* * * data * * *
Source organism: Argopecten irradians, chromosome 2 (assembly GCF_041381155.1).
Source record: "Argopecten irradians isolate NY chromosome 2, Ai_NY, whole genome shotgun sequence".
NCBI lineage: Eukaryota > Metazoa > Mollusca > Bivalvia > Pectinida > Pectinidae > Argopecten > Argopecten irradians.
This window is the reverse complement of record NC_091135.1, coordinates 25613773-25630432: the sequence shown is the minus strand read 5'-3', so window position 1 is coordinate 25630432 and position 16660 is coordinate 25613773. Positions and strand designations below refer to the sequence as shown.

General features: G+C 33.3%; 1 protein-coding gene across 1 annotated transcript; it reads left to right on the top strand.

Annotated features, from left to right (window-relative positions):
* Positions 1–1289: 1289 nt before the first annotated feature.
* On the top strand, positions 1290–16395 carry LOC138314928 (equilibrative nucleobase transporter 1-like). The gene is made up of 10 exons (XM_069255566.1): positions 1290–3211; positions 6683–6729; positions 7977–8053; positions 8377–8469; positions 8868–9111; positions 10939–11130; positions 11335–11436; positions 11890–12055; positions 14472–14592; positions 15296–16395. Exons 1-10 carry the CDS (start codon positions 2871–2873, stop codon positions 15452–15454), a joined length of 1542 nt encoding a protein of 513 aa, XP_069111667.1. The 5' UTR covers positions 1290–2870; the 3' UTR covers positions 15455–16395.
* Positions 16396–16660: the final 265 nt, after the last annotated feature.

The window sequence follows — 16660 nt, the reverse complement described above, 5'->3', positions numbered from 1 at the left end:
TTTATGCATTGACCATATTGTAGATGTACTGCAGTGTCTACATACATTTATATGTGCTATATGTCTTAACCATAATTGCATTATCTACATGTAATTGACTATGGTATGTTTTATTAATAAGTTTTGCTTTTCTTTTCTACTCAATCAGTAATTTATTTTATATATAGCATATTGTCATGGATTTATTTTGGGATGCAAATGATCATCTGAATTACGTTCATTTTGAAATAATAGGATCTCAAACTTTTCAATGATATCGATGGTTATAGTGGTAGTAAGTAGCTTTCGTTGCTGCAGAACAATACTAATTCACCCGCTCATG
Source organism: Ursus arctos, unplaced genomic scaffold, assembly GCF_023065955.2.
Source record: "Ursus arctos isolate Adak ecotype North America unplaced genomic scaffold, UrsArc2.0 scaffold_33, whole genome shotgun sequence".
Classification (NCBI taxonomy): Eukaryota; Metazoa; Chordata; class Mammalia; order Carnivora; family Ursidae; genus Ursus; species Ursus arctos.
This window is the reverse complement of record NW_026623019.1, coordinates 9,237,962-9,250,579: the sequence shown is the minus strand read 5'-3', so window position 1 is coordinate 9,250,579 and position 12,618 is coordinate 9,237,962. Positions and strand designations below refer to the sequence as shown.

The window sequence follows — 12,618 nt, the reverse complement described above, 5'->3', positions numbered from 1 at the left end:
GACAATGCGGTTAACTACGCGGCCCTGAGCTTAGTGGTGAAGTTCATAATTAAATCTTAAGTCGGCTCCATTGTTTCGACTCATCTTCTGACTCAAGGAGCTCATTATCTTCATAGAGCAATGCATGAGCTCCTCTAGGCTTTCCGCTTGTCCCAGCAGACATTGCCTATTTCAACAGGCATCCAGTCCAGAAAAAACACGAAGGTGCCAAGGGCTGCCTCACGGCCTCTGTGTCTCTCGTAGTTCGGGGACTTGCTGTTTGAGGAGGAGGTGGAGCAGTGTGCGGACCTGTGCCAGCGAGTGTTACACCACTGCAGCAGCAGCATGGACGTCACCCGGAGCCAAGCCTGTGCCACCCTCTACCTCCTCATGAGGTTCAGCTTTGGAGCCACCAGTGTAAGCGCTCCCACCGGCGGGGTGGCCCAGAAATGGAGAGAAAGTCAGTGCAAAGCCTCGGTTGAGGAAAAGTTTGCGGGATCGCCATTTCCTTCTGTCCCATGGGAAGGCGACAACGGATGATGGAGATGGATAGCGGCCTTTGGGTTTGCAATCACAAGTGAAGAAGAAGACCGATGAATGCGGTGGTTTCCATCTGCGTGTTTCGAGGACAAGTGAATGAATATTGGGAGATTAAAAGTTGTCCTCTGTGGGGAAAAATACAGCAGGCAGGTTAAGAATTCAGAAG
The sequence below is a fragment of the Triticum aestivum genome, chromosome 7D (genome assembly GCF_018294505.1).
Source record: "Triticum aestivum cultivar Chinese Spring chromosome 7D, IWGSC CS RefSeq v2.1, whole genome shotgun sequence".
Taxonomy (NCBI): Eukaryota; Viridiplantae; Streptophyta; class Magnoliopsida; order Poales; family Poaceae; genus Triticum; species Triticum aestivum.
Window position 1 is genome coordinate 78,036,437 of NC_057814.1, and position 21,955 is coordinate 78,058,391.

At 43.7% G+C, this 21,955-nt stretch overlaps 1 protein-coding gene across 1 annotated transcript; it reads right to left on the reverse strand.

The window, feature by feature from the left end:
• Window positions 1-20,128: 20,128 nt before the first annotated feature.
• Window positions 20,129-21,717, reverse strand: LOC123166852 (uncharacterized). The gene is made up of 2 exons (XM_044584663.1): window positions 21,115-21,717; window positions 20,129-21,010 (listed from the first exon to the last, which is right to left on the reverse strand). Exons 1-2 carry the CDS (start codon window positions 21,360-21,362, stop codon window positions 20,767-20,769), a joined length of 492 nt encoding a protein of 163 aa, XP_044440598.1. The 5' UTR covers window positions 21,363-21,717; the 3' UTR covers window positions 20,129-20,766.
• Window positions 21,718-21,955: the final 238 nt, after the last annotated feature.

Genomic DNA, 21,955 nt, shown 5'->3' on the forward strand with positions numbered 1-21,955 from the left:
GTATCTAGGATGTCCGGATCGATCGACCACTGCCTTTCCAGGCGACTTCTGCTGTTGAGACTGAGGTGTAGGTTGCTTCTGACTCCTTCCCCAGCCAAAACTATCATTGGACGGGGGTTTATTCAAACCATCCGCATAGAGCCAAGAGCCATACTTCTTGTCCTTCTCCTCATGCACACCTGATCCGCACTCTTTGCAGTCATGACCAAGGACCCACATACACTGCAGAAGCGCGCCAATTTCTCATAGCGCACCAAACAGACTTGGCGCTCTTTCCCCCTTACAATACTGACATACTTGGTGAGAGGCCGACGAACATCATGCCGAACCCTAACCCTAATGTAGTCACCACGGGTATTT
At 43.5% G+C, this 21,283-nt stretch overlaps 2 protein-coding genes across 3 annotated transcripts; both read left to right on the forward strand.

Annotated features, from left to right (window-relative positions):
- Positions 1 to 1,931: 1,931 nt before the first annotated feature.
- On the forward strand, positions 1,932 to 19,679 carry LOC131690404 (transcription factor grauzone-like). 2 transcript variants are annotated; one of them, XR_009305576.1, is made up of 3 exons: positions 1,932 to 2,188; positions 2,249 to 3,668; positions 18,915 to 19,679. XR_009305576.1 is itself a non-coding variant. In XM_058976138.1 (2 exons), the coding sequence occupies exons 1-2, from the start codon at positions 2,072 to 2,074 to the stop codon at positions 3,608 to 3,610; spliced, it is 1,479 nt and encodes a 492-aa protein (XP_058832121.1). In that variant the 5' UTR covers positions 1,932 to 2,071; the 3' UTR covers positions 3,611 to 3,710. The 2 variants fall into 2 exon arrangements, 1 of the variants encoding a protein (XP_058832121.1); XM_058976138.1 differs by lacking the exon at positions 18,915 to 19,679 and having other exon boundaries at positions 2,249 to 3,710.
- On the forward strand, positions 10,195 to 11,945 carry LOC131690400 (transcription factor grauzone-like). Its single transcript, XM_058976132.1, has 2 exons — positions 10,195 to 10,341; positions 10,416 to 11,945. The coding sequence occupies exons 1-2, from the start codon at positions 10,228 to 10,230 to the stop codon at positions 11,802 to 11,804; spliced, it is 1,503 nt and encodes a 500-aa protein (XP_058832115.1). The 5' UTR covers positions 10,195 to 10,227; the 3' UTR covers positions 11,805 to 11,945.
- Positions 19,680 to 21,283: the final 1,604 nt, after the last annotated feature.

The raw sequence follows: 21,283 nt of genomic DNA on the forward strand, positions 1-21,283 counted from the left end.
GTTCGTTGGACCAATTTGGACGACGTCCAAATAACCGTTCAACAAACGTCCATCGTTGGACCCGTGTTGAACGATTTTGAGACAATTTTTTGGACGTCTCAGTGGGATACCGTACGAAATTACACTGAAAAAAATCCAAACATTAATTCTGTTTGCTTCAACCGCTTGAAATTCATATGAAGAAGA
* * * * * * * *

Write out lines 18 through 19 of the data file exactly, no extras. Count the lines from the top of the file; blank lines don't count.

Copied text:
The sequence below is a fragment of the Triticum aestivum genome, chromosome 7D (genome assembly GCF_018294505.1).
Source record: "Triticum aestivum cultivar Chinese Spring chromosome 7D, IWGSC CS RefSeq v2.1, whole genome shotgun sequence".